Pros and Cons of GFCI Receptacles vs. a GFCI Circuit Breaker

The National Electric Code (NEC) and all local building codes require GFCI (ground-fault circuit interrupter) protection for many outlet receptacles throughout the house and in outdoor locations. The requirements exist to protect users against the possibility of shock in the event of a ground fault, a condition in which electrical current accidentally flows outside the established circuit. This protection is generally required wherever an outlet is in proximity to the earth or to water sources that can create a direct path to earth.

This required protection can be provided either by a GFCI circuit breaker or GFCI receptacles. There are advantages and disadvantages to each approach, depending on the installation. Also, keep in mind that the local electrical code—the rules you must follow to pass electrical inspections—may have specific requirements for how to provide GFCI protection in your jurisdiction.

Basically, a GFCI circuit breaker does the same thing as a GFCI receptacle, so making the correct choice requires that you weigh various advantages and disadvantages of each.

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GFCI Circuit Breakers Protect the Entire Circuit

GFCI circuit breakers are simple: By installing one in the service panel (breaker box), it adds GFCI protection to an entire circuit, including the wiring and all devices and appliances connected to the circuit. In cases where AFCI protection is also called for (increasingly common), there are dual function GFCI/AFCI circuit breakers that can be used.

GFCI circuit breakers make more practical sense in situations where all outlets on a circuit require protection. For example, let's say you're adding a receptacle circuit for a garage workshop or a large outdoor patio space. Because all of these receptacles require GFCI protection, it is probably more efficient to wire the circuit with a GFCI breaker so that everything on the circuit is protected.

GFCI receptacles, on the other hand, are generally used instead of a standard outlet receptacle to offer protection to single outlet location. However, GFCI receptacles can be wired in two different ways to offer two different levels of protection. Single-location protection offers GFCI protection only at one receptacle. Multiple-location wiring protects the first GFCI receptacle and every receptacle downstream of it (including standard receptacles) in the same circuit. However, it does not protect the portion of the circuit that lies between itself and the main service panel. For example, if the GFCI receptacle wired for multiple-location protection is the fourth receptacle in a circuit that includes seven outlets, then the first three outlets will not be protected.

GFCI Receptacles Must Be Accessible

When a GFCI breaker trips, you must go to the service panel to reset it. When a GFCI receptacle trips, you must be able to reset it at the receptacle location. The National Electrical Code (NEC) requires that GFCI receptacles must be in locations that are readily accessible, ensuring there is easy access for resetting the receptacle if it trips. Therefore, GFCI receptacles are not allowed behind furniture or appliances. If you will have receptacles that need GFCI protection in these locations, use a GFCI breaker.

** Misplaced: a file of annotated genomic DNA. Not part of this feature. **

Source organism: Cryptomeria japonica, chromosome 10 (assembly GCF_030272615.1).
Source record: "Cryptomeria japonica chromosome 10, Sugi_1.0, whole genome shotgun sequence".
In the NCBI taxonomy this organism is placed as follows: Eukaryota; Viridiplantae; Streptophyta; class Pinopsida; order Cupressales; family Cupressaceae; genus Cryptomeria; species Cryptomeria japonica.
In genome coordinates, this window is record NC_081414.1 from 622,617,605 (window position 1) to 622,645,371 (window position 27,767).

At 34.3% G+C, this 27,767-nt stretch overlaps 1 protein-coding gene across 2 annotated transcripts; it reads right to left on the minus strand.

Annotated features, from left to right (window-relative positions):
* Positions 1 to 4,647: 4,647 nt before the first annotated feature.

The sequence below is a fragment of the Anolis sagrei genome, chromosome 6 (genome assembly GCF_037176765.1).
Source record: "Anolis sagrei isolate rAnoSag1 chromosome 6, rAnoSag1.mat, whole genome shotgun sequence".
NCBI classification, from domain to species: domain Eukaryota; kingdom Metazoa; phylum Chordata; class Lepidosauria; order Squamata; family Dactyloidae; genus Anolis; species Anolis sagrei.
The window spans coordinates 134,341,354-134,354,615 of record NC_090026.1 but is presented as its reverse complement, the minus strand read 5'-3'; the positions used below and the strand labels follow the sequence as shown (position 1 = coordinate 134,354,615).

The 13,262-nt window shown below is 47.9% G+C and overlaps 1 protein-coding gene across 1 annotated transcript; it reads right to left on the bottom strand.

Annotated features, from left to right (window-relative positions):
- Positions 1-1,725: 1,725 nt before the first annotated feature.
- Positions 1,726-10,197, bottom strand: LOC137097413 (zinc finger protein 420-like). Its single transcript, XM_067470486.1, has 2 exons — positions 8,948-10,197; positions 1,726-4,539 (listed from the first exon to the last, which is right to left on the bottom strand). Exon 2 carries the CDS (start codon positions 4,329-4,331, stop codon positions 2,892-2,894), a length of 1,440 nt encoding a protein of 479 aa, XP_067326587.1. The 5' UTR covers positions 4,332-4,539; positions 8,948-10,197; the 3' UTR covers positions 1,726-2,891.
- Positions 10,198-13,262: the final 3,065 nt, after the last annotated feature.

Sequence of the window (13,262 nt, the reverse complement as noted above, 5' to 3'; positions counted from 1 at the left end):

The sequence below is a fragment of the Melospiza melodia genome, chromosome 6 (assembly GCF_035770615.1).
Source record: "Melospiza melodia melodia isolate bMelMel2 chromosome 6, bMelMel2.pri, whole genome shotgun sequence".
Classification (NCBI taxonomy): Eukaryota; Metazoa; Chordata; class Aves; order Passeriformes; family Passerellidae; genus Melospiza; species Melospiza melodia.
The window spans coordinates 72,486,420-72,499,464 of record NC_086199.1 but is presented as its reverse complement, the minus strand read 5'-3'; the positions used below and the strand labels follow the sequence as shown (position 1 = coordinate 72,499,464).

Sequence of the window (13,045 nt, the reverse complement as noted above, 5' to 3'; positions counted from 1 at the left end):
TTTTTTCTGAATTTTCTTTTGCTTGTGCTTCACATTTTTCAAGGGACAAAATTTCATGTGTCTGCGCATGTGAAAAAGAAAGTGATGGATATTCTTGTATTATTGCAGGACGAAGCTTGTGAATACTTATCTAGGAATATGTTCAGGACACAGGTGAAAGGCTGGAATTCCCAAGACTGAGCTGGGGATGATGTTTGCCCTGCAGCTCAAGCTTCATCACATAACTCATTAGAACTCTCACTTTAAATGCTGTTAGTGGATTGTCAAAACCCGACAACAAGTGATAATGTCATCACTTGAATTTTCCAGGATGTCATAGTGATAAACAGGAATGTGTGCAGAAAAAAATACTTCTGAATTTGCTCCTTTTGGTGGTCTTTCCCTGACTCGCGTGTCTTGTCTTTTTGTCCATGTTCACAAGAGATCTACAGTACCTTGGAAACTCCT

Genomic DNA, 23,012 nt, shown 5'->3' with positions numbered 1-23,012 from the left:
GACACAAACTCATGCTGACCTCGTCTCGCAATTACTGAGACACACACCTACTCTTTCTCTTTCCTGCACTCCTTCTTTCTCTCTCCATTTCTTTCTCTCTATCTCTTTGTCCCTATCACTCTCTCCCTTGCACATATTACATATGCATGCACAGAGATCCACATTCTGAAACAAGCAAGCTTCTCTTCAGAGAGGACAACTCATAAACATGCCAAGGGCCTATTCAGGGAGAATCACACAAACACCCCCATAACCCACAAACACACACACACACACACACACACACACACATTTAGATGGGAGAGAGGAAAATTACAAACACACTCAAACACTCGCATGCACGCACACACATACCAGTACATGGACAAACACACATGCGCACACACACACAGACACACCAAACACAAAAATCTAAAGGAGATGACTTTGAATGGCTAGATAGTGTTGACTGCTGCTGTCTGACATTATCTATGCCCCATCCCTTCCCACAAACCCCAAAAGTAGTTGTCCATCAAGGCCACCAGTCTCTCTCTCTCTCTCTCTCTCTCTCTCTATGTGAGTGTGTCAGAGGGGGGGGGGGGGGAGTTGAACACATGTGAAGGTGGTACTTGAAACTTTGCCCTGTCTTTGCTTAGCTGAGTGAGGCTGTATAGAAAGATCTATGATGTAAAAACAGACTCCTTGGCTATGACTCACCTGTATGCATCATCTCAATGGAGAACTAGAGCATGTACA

Resetting a receptacle is typically more convenient than going all the way to the service panel to reset a breaker, but remember that if you wire a circuit for multiple-location protection from a single GFCI receptacle, that receptacle controls everything downstream. If there is any wiring issue downstream, you will have to backtrack to find the GFCI receptacle to reset it.

GFCI Receptacles Are Easier to Install

Sometimes the decision comes down to a question of efficiency. For example, if you need GFCI protection for just one or two receptacles—say, for a bathroom or laundry room—it probably makes the most sense to simply install GFCI receptacles at those locations. Also, if you're a DIYer and are not familiar with working on a service panel, adding a receptacle is a simpler and safer job than replacing a circuit breaker.

Other Factors

  • GFCI receptacles have much larger bodies than standard receptacles, so in some instances, the physical space within the wall box may affect your choice. With standard-size boxes, there may not be enough room to add a GFCI receptacle safely, making a GFCI circuit breaker the better choice.
  • Cost can also be a factor in the decision. A GFCI breaker might cost you $40 or $50, versus $4 to $6 for a standard breaker. A GFCI receptacle often costs around $15. If money is an issue and you only need to protect a single location, a GFCI outlet might a better choice than a GFCI breaker.
  • Finally, there's the local electrical code, which may have particular GFCI requirements that are different than those suggested by the NEC. Consult your local building code department for details.